Black-capped Vireo

Vireo atricapilla

As of May 16, 2018 the Black-capped vireo (Vireo atricapilla) was officially removed from the Endangered and Threatened Species List. The delisting of the black-capped vireo would not have been possible without the efforts of our partners including the Texas Parks and Wildlife Department, the Oklahoma Department of Wildlife Conservation, USDA’s Natural Resources Conservation Service, Fort Hood, Fort Sill Army Base, Mexico, The Nature Conservancy, Environmental Defense Fund, private landowners and others.

After more than 30 years of recovery, the status of the black-capped vireo is more secure. Recent population estimates range from 7,000 to 8,000 nesting pairs residing on the Refuge. Efforts at controlling nest parasitism and improvement of nesting habitats have made the black-capped vireo a true endangered species success story.

The black-capped vireo breeds in a relatively narrow area of the south-central United States and north-central Mexico. It was likely extirpated from Kansas by the 1930’s and was previously listed as endangered within its range in Oklahoma and Texas. In 1985 less than 40 birds were found in the state of Oklahoma. Among the most influential factors contributing to its decline were: nest parasitism by the brown-headed cowbird (Molothrus ater), habitat deterioration through destruction, and natural successional changes resulting from fire suppression.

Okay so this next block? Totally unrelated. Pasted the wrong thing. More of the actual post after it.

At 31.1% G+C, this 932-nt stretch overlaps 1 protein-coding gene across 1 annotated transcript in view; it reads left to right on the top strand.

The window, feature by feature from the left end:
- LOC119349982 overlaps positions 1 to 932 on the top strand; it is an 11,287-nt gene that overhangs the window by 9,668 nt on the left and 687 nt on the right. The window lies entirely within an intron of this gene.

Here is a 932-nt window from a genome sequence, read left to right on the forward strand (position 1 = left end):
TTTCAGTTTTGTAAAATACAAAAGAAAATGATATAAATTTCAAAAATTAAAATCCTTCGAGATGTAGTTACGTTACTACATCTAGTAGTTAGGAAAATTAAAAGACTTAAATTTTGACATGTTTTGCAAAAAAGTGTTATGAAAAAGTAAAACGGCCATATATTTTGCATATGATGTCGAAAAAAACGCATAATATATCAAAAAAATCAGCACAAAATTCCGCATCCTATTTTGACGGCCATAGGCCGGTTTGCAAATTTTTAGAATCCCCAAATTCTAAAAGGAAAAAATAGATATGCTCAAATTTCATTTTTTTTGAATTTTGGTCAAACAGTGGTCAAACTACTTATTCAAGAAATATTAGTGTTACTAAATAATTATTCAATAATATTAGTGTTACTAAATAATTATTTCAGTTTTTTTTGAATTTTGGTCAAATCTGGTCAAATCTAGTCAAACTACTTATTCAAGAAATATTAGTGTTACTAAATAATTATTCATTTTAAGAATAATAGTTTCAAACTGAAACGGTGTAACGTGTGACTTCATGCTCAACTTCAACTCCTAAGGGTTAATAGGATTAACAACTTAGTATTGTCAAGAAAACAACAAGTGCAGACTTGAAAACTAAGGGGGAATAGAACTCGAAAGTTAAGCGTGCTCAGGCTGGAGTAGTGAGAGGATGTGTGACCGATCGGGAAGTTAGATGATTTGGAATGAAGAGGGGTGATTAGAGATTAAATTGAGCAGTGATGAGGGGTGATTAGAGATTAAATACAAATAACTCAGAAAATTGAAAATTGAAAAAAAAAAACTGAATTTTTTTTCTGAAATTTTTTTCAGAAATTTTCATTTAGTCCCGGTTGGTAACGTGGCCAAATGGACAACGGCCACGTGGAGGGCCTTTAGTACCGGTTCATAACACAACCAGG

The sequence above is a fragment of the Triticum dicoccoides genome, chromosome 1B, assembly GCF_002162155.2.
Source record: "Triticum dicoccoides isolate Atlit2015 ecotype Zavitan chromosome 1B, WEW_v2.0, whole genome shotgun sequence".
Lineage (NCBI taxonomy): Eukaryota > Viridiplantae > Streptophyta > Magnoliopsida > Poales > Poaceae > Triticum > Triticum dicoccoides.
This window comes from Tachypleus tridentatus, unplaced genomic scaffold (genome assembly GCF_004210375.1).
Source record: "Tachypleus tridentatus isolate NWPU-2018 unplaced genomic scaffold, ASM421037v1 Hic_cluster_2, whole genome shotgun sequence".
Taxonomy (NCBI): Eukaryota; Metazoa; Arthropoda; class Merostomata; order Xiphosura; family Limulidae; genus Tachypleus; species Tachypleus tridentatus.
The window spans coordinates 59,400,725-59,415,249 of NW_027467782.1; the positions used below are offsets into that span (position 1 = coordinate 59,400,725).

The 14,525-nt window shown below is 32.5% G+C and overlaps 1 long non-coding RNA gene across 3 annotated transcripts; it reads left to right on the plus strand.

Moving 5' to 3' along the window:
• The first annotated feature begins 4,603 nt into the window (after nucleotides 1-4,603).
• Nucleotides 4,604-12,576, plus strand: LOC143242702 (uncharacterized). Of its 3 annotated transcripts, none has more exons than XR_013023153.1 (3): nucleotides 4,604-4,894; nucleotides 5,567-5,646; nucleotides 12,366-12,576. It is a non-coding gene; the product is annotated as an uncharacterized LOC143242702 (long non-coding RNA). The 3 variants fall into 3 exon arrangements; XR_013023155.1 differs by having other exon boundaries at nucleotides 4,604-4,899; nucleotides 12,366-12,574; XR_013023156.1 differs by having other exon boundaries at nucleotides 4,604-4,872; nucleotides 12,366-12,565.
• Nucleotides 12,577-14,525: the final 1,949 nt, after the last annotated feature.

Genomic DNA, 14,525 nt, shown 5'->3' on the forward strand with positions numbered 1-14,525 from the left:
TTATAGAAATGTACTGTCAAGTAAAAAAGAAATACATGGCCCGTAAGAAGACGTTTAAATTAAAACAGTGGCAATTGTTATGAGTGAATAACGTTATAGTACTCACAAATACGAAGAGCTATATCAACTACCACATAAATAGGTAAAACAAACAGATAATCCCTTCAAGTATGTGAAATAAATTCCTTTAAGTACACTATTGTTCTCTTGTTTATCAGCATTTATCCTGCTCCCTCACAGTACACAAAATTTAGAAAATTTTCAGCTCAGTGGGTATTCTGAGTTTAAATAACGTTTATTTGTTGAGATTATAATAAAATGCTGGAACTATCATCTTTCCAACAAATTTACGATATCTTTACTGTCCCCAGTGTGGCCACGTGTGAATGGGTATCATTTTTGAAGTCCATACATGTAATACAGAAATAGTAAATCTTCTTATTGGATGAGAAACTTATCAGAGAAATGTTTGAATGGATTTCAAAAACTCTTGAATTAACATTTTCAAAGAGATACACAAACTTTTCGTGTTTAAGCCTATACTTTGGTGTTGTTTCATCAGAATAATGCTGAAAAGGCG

The black-capped vireo is a migratory bird whose largest breeding population in Oklahoma is found within the Wichita Mountains. These birds visit the Refuge from early April to late August each year to find a mate, rear young, and travel south to wintering habitat in Mexico. Habitat management activities such as prescribed burning and mechanical treatment of Eastern Red Cedar (Juniperus virginiana) have helped restore habitat to their historic conditions, thereby benefiting black-capped vireos.

Unlike other vireos, this species shows distinct plumage differences in cap color between the sexes. In addition, males exhibit delayed-plumage maturation (first-year males have gray napes). During the breeding season, male black-capped vireos sing persistently well into the heat of the day, the intensity of their singing seeming increases after singing by other species has waned.

Facts About Black-capped Vireo



4.5 inches


Breeding Season

Late April - Mid to Late July